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  17. Frankc

    Frankc Semi-Pro

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    Those Kramers are beautiful - yet I do prefer the Pro Staff...
     
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  18. bluegrasser

    bluegrasser Hall of Fame

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    Good Post Rabbit - Looking at your stick ( Wilson 99s, poly) & set up, you're definitely in the modern game, but reading your synopsis of the game the last eighty yrs or so, I get the feeling that you're unhappy with where the game is now, reading between the lines. Is it a " if you can't beat them, join them" just curious. Please don't tell me you're 18 lol
     
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  19. Rabbit

    Rabbit G.O.A.T.

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    Sorry, let me expand. Connors was known for bringing a new dimension of power to the game. And that's why I specifically mentioned the T2000. Every pro during that era it seems at one time or another tried that frame.

    You're correct about Borg...early in his career. However, later in his career when he "manned" up, he not only developed one of the best serves in the game, he also learned to flatten his ground strokes and added a ton of power. Borg progressed during his career from being a retriever to becoming a dominant power player on faster surfaces. While he still played ultra-consistent tennis on clay, he could afford to since he didn't miss and was the fittest guy ever, he often found himself able to completely dominate his opponent through power on faster surfaces.

    You are very perceptive. :) I do miss wood. You may remember about ten years ago, I posted my year playing league with a Head Vilas. It was fun. The most fun was playing 4.5 with it against kids who were younger than my racquet, had never seen a wood racquet, and then really got p!ssed when they lost. I actually won more than I lost with those. When I watched the U.S. Open last night and saw a women's QF at 7:00 ET and stands that were 1/2 full, it makes me miss wood even more! Tennis has become so one dimensional that it just isn't any fun to watch the pros play.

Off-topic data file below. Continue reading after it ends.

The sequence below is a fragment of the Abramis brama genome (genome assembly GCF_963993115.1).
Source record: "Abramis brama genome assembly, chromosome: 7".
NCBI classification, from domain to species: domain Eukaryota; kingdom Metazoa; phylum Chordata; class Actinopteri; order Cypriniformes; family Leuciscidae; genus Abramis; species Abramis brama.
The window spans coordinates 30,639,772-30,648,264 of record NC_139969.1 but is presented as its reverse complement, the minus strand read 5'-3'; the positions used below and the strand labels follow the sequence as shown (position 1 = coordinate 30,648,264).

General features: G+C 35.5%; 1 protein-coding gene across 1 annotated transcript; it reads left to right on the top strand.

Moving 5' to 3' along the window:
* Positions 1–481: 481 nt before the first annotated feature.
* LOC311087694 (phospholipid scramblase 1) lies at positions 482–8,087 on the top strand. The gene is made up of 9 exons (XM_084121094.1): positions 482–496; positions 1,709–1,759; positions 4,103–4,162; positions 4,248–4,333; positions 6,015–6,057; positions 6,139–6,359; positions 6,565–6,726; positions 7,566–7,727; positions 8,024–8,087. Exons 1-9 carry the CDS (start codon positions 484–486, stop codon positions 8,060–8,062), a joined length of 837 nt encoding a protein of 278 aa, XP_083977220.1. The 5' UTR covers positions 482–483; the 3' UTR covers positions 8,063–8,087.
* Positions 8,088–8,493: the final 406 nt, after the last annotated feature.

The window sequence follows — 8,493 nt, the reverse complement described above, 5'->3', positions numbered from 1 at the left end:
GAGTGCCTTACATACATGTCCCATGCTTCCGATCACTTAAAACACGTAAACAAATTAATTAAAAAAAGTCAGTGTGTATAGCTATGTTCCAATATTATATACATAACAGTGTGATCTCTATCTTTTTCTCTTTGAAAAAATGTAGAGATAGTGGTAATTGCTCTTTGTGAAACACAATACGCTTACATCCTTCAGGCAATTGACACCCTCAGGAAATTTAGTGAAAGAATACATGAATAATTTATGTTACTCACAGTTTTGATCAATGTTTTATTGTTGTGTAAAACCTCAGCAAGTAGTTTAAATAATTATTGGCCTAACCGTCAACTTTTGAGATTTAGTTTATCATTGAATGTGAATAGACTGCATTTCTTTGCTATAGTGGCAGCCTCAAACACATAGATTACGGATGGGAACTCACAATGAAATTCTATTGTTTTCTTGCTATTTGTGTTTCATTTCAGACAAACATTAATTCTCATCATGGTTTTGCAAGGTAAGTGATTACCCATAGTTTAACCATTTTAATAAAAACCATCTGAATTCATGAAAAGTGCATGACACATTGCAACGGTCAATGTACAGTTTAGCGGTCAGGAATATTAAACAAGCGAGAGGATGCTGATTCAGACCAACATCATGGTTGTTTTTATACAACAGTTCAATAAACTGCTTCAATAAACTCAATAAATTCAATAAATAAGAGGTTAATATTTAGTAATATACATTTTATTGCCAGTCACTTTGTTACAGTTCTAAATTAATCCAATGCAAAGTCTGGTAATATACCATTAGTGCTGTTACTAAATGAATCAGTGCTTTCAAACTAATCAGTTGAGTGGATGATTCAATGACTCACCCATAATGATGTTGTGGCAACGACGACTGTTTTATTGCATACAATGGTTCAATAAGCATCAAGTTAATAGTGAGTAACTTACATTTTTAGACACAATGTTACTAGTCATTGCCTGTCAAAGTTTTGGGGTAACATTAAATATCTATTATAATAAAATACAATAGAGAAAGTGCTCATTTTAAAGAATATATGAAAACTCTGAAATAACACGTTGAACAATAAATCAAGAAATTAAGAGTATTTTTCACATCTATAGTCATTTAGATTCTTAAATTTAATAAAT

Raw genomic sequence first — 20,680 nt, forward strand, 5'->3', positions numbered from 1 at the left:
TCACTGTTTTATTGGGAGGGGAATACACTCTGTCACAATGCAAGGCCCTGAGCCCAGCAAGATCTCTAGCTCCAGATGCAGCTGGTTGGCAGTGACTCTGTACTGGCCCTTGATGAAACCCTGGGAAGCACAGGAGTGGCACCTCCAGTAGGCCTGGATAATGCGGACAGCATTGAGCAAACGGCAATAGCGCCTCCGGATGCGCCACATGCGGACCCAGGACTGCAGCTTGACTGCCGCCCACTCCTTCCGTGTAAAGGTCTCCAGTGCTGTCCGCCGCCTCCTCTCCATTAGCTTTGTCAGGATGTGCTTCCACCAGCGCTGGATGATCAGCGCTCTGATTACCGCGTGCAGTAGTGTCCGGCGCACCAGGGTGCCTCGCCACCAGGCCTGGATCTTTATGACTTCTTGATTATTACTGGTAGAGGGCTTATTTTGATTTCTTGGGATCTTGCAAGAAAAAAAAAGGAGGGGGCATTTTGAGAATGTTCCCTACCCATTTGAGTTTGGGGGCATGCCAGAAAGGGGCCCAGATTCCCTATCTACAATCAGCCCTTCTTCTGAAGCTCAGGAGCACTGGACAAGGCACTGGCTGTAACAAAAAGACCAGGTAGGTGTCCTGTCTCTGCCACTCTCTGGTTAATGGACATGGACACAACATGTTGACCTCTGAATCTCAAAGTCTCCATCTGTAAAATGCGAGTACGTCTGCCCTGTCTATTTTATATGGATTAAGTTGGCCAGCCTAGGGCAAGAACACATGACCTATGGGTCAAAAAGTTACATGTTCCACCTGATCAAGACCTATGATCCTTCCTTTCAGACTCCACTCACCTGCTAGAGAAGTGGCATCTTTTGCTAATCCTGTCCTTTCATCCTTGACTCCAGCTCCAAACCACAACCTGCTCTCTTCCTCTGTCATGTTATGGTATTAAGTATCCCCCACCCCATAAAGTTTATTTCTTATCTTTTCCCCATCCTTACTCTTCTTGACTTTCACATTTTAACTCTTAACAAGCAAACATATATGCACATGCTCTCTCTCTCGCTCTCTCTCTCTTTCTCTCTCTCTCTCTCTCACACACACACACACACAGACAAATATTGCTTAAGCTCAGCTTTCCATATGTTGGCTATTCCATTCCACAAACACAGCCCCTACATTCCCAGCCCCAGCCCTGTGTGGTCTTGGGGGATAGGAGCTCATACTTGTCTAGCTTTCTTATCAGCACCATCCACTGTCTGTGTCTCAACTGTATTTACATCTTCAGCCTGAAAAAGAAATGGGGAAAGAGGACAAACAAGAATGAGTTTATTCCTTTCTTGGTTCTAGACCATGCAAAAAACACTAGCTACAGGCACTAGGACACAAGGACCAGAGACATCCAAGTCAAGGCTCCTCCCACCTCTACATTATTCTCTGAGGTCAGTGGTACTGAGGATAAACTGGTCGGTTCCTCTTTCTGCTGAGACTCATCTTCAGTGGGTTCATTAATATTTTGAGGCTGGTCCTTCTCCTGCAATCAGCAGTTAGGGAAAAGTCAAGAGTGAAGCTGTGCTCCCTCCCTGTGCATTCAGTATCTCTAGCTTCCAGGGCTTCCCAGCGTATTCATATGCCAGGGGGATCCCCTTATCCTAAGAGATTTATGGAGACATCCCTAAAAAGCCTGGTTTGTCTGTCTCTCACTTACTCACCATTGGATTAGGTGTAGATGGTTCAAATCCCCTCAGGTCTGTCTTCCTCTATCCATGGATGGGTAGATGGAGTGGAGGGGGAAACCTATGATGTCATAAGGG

Sorry, let me add (EDIT) to this that I do like the 99S. I have fun playing with it. I also, have had an epiphany! After trying to rework my forehand into a "modern" stroke, I watched the 1998 Lipton between Rios and Agassi. After that, I searched Youtube for "RIOS FOREHAND". Watch it. Rios had an amazingly convention forehand. The racquet face does not point to the fence on his take back, it's not overly closed. There is life after all with an old school forehand. I played in a mixer last weekend on Labor Day and just "forgot" all the stuff the pro had been telling me to do: prepare in front, get in the cylinder, alter your grip to a Western, prepare high, swing down then up. I forgot all that, took the racquet back in a normal arc with my wrist cocked at about 45 degrees and an Eastern grip and then swing through the ball. My old arsed arm worked a whole lot better like this, I was able to hit the ball harder, I didn't miss a single forehand all day, and it felt......smooth. But, I didn't get the spin the newer technique allows for. But between lots of spin and missing and less spin and not missing....well it's an IQ test. :)
     
    Last edited: Sep 5, 2013
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  20. bluegrasser

    bluegrasser Hall of Fame

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    Rabbit _ I'm old school all the way, eastern on the forehand, eastern/con't bkhnd, I really have no desire to change, the strokes still work for me. The thing I miss most is the feel/sound when you hit the sweetspot on a wood frame, heavenly.
     
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  21. NLBwell

    NLBwell Legend

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    Yes, you are correct about later Borg. I thought you were referring to Borg when he first came on the scene and made such a big splash - changing the way the game was perceived. I mentioned it because I know you are knowledgeable and it confused me.
     
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  22. thor's hammer

    thor's hammer Semi-Pro

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    When I watch the Rios forehand in action I see an open stance, a western grip, a huge loop, a very pronounced laying back of the wrist, and a windshield wiper motion.